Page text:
By Rebecca Cole
This week, RMI’s Solar “Balance of Systems” Charette kicked off to a great start in San Jose with Mayor Chuck Reed thanking the Institute for coming to the area —“We could use the economic boost,” he joked.
Kidding aside, Reed impressed upon the group that, as the capital of Silicon Valley—the “innovation center of the world” —riding the clean tech wave is essential to the economy of the area. The mayor’s No. 1 priority: bring home 25,000 new clean tech jobs.
Solar is a big part of catching that wave. Home to many leading companies in the solar industry, the city recently unveiled a 1.12 megawatt roof-mounted solar photovoltaic electric system at the Mineta San Jose International airport.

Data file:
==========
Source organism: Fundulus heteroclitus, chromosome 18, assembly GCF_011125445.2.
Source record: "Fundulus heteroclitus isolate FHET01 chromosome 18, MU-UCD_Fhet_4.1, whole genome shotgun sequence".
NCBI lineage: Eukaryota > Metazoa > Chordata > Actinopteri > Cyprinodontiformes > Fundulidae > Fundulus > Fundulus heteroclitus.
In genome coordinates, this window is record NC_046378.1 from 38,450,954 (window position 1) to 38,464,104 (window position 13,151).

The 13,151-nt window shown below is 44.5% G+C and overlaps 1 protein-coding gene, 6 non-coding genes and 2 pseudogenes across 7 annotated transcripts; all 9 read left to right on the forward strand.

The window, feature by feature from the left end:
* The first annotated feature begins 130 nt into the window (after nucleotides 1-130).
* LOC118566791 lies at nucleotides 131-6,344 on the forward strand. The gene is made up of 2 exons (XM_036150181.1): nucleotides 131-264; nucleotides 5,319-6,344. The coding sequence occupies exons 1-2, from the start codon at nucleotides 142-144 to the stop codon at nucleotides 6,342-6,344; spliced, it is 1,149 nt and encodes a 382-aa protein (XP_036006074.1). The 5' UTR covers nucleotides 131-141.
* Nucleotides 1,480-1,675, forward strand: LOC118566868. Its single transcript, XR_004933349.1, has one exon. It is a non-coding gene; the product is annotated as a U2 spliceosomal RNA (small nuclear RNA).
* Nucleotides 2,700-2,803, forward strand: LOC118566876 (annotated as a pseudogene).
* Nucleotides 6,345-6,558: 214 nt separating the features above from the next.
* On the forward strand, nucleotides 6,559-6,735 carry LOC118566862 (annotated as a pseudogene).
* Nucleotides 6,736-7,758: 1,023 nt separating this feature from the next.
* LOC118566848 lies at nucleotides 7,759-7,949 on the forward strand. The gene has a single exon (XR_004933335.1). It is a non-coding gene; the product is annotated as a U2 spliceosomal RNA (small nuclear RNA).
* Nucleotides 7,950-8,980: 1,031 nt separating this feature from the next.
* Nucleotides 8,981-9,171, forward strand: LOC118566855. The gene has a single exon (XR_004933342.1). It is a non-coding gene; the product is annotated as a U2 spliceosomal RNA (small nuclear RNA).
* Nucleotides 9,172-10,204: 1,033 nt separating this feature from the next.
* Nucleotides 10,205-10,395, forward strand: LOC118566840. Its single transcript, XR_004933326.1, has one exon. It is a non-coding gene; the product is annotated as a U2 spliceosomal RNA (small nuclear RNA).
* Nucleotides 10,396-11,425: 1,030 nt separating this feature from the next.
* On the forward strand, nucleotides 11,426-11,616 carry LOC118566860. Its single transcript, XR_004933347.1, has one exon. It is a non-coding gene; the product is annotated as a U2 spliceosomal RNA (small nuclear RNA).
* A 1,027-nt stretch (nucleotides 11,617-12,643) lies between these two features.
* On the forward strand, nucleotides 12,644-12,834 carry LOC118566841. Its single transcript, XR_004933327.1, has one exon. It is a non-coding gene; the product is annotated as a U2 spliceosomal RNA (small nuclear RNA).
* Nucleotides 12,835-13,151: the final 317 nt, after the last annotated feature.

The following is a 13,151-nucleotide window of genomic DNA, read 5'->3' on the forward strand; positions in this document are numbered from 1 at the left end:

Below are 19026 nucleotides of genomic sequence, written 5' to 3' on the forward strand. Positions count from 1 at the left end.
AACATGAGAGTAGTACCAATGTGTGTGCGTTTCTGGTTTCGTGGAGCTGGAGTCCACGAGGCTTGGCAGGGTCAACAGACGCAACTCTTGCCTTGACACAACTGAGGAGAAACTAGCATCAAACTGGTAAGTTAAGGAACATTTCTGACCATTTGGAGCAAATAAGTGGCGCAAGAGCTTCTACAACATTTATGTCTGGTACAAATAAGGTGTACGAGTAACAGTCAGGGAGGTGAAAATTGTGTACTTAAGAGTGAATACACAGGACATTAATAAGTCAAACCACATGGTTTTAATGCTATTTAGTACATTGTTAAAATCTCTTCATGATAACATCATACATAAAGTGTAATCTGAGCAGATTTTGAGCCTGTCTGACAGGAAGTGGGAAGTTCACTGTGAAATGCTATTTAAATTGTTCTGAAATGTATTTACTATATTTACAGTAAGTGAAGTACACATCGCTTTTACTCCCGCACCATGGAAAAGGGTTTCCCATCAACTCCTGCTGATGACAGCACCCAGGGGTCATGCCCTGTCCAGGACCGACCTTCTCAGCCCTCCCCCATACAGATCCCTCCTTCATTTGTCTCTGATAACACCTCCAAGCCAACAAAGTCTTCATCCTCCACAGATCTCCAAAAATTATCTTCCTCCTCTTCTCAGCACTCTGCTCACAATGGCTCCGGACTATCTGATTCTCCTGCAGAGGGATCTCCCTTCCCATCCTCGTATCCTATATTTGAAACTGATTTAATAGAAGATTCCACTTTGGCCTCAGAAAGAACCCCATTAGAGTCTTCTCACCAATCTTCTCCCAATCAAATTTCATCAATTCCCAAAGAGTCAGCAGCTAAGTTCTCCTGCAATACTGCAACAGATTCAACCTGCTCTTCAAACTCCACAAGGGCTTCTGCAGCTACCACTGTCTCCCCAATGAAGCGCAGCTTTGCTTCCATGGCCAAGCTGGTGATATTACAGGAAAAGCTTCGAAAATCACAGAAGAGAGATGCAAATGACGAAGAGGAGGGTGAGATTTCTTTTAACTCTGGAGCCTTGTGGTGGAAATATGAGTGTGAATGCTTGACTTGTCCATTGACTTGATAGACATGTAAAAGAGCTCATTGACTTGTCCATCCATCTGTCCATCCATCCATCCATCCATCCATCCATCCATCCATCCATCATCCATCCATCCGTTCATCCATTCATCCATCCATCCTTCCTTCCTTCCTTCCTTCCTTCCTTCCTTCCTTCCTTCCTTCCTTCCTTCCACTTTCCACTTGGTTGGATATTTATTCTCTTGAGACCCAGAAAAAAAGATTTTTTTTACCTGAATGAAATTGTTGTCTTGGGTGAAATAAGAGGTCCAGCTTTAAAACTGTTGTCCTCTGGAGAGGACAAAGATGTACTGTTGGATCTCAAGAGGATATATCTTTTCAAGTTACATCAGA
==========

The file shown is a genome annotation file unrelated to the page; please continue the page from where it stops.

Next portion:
Deploying the technology, Reed said, is the easy part.
“The hard part is the bureaucratic inertia in changing a system, in changing the way we do business,” he said. “It’s about first figuring out how to fail. It’s kind of a Silicon Valley tradition to build on the failures.”
In explaining why RMI relies on Charrettes to bust barriers and tackle big challenges, Chief Scientist Amory Lovins said the reason they work is that they bring together the right stakeholders and organize them the right way.
“This room is full of remarkable people,” Lovins said. “As the old African proverb says, ‘If you want to walk fast, walk alone. If you want to walk far, walk together.’ We’re going to do both—walk fast and far.”
Rebecca Cole is RMI's online editor.